Wilfried Admiraal


Across Europe, teacher shortages occur in both primary and secondary education, affecting the quality of students’ learning environment with class cancellations, combined classes, and overloaded teachers, leading to reduced learning opportunities for students. National policies in the Netherlands and Flanders go into the direction of increasing the influx of students into teacher education programmes, improving their study success and increasing retention rates of in-service teachers. In view of these teacher shortages, it is not only important to increase the intake and outflow of students in teacher education programmes, but also to increase job satisfaction of in-service teachers. Based on secondary analyses of TALIS 2018 data from primary and secondary school teachers in the Netherlands and Flanders, work demands, resources available to teachers and their job satisfaction have been examined with use of the Job Demands-Resources model (Demerouti et al., 2001). Regression analyses show that feelings of distress and perceived stress in teaching and classroom management show a negative relationship with job satisfaction. Moreover, social recognition of the teaching profession, a social value as motivation for the teaching profession and a safe learning and working climate in school are positively related to teachers’ job satisfaction. The results are discussed in the light of findings from other research on teachers’ job satisfaction and research of TALIS data, in particular.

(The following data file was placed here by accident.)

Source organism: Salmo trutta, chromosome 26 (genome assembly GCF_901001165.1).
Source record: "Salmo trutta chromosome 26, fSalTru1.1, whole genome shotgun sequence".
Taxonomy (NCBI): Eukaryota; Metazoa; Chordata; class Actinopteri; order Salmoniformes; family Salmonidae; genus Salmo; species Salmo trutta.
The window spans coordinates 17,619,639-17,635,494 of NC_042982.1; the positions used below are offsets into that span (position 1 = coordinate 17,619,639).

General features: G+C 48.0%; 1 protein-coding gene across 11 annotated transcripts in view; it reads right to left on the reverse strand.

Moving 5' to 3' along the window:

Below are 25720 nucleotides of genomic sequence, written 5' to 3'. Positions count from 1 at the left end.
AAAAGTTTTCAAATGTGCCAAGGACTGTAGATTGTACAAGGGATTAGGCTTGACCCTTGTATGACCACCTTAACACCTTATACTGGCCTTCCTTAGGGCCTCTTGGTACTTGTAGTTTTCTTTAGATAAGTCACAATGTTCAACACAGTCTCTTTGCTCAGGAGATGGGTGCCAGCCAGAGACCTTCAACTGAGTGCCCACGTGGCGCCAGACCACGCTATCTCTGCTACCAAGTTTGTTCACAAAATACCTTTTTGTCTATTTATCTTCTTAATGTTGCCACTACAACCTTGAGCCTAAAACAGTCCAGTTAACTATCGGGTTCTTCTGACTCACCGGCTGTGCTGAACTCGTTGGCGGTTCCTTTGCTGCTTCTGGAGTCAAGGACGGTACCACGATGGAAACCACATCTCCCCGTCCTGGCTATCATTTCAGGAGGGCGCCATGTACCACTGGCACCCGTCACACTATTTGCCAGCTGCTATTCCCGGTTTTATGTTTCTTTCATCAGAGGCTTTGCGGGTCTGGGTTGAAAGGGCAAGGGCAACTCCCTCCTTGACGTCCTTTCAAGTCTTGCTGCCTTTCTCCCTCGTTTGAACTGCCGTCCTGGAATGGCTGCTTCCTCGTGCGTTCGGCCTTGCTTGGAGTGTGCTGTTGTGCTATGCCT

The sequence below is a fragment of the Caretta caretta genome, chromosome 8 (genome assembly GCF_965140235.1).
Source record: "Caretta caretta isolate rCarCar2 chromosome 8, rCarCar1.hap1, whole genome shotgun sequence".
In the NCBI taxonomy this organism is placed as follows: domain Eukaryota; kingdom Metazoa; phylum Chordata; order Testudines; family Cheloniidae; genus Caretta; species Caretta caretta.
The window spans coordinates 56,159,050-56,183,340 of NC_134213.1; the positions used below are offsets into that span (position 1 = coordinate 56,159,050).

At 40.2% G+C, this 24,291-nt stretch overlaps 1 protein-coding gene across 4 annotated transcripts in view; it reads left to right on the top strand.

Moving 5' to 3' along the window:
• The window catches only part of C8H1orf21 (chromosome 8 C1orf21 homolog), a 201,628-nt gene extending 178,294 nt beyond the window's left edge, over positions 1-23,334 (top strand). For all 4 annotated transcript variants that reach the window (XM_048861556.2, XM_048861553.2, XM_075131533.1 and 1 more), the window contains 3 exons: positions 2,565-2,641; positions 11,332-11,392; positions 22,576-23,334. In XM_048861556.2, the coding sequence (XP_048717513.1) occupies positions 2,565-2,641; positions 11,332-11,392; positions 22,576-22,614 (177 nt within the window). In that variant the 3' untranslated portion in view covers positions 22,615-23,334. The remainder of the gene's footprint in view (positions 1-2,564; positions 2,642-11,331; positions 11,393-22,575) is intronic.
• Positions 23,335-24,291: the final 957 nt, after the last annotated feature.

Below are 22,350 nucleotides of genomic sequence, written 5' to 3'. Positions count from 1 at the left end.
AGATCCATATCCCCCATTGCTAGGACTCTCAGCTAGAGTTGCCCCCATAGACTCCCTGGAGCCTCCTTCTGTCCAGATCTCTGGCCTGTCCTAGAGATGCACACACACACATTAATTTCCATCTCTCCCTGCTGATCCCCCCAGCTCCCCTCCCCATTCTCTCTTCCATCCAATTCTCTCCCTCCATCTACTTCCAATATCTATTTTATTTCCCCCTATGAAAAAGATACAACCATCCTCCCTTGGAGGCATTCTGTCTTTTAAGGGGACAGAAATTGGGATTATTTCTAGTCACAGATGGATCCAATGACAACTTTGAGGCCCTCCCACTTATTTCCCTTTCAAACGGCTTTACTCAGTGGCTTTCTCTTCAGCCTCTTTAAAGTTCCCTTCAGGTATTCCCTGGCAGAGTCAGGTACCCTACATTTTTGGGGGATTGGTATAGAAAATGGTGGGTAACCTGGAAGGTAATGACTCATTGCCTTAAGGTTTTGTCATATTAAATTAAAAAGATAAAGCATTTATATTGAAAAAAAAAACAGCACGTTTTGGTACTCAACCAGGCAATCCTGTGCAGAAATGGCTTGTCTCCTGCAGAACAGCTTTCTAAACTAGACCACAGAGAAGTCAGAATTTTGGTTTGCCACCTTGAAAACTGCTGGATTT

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TALIS 2018; job satisfaction; teachers; job demands; resources

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DOI: http://dx.doi.org/10.46827/ejes.v9i2.4141


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